Stepan Sosnovy

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Stepan Mykolayovych Sosnovy (March 23, 1896 in Сиваське (now Сиваське), Russian Empire - March 26, 1961 in Kiev, Ukrainian SSR) was a Ukrainian-Soviet agronomist and economist and author of the first comprehensive study of the 1932-1933 Holodomor in Ukraine.

Life[edit]

Born in 1896 in a farming family. Together with his younger brother Timofei (Timothy during his later life in the US) he was orphaned at the age of 9. Thanks to the guardians, he enrolled in and graduated from the Kharkov Institute of Agriculture and Forestry as an agronomist.

In the inter-war period, he published several statistical works, which mainly discussed issues of land plot lease in the Ukrainian SSR. At the beginning of 1932, he was accused of having "anti-Marxist prejudices" and "stirring up pro-Kulak sentiments", after which he was forced to quit his job.

In 1932-1936 he worked as an agronomist in Yakymivka District, Zaporizhia Oblast, where he witnessed the mass famine (later known as Holodomor) and later claimed that he had developed an anti-Soviet sentiments just at that time.

In September 1941, he was offered a job in Moscow, but he declined and stayed in Kharkov, which was occupied shortly thereafter by the German troops, together with his two sons, his mother-in-law and his sick wife. At the end of November 1941 he was unemployed. On November 24, 1941, he got a job in the Agricultural Administration, where he worked as head of the economic statistics department. In July 1943 he visited Germany as part of a delegation of agronomists from the Kharkov region. In early August 1943, during the Soviet offensive on Kharkov, his wife moved to Kiev with their sons Vladimir (1926) and Alexander (1927). From there they moved together to the Odessa region.

From September 13, 1942 to January 24, 1943, he published 5 articles in the weekly newspaper "Novaya Ukraina" (New Ukraine) in Kharkov.[1] The articles discussed the events of the Collectivization and the 1932 - 1933 famine. Sosnovy analyzed the nationalization process in the agricultural sector of the Ukrainian SSR and criticized the Bolshevik agricultural policy. He noted that since authorities took most of their livestock from peasants in the years of collectivization, they lost their economic independence. In analyzing the role of MTS (Machinery and Tractor Stations), S. Sosnovy showed that the creation and enforcement of these stations in Ukraine actually led to the creation of a state agricultural monopoly. Comparing statistics with other years, including the lean years, he believed that Ukraine had enough grain from the 1932 harvest to feed the population and even livestock. He noted that the excessive corn procurement plan was a killer factor for the peasants because every last grain was confiscated in order to fulfill the plan. Thanks to the use of the 1926 census data of Soviet Ukraine and a series of open statistical and economic collections from the 1930s, Sosnovy was the first Ukrainian scientist who attempted to estimate the number of victims of the famine.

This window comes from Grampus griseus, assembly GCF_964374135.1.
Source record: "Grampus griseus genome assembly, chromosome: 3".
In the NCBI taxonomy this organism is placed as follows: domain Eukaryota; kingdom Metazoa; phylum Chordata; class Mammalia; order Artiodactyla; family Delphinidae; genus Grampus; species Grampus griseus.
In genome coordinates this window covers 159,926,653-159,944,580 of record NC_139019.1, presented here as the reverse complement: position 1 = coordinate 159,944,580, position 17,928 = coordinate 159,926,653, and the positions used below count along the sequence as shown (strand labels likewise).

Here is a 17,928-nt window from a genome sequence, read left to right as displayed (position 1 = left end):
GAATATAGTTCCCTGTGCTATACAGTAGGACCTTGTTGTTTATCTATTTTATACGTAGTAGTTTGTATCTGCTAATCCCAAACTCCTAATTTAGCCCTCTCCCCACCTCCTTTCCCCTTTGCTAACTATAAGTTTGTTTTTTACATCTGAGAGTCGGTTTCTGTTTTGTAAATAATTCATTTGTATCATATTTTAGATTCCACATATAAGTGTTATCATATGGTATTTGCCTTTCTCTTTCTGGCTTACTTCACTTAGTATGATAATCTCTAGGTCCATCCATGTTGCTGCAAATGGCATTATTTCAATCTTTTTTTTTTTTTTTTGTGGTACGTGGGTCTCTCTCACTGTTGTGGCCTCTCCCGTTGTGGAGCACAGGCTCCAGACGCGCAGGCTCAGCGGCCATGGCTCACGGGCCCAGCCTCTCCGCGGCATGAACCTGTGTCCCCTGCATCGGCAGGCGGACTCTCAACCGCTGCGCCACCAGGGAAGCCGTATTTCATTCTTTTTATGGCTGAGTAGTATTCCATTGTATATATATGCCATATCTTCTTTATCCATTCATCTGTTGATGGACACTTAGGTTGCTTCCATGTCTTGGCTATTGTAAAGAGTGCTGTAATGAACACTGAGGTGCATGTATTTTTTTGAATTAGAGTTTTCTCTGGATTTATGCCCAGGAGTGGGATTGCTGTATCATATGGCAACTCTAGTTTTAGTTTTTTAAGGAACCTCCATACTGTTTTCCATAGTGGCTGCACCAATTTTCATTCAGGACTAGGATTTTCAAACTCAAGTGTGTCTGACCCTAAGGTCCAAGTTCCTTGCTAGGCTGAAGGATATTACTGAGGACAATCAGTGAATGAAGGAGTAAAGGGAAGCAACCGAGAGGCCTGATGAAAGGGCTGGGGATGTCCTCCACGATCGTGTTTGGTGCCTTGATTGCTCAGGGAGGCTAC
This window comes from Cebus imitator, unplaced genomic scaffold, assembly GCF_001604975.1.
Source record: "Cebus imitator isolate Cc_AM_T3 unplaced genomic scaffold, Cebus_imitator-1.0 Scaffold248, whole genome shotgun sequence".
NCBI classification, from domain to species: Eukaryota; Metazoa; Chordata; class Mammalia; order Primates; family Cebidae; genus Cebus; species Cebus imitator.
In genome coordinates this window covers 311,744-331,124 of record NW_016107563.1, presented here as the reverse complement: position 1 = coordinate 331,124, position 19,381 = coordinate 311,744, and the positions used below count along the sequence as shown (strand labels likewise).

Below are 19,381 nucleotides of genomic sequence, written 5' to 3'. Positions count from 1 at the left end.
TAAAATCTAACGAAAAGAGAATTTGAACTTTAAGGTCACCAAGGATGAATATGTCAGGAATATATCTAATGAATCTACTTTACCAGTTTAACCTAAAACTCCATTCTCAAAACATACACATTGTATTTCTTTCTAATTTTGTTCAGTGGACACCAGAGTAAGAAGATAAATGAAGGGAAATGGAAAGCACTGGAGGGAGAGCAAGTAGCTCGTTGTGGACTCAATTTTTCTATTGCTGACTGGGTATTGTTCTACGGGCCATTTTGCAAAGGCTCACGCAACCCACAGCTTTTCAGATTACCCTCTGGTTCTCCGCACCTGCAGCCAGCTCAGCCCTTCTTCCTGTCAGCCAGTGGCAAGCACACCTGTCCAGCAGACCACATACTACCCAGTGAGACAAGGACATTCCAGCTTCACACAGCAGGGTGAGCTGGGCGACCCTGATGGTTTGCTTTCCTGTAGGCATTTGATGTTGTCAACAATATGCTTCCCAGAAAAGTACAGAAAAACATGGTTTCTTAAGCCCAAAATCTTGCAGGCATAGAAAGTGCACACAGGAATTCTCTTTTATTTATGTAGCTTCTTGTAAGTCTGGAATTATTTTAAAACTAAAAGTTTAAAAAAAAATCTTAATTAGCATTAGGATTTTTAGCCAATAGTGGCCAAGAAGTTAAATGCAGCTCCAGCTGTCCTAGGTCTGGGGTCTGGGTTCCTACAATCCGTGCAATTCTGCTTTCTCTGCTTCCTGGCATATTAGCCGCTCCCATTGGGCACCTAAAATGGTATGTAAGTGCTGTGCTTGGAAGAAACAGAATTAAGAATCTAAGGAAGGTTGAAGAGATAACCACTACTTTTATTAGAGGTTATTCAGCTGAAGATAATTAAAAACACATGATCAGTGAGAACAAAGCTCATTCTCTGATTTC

In 1943-1944, his article "The Truth About the 1932-1933 Famine in Ukraine" was reprinted in several other newspapers in the occupied territories.

His younger brother Timothy (died 1983), a member of OUN-M, emigrated (Germany, later USA), where he began to teach and contribute to the dissemination of his brother's research. On 2 and 5 February 1950 S. Sosnovy's work was reprinted by the emigration newspaper "Ukrainski Visti" (Ukrainian News), which appeared in the German city of Neu-Ulm for displaced persons of Ukrainian descent. In the same year, an article by S. Sosnovy on the 1932-1933 famine came out as a separate pamphlet, and in 1953 was published in English translation in the first volume of the document collection The Black Deeds of the Kremlin, along with other evidence of the mass extermination of Ukrainian peasants in the late 1920s and early 1930s.

Postwar years[edit]

After the war, he worked as an agronomist and economist, without caring to conceal his name. On February 21, 1950, he was arrested by the State Security Ministry because his former Kharkov employees testified against him. He was sentenced to 25 years imprisonment in forced labor camps, with 5 years loss of rights and complete confiscation of property. He served for six years in a labor camp near Sheksna Station in Vologda Oblast. After his release he suffered a disability and settled in the village of Pavlovka, Artsyz District in the Odessa Oblast. By that time his wife Maria Derbek had died. In 1956, at the age of 62, Stepan Sosnovy concluded his second marriage, with Euphrosyne Poremska. Soon, the couple moved with one of the sons of Stepan Sosnovy to Kiev. A decision of the Supreme Council of the RSFSR of 11 April 1958 abolished the loss of rights and cleared his criminal record. He died on March 26, 1961 at the age of 66.

Selected works[edit]

References[edit]

Sources and bibliography[edit]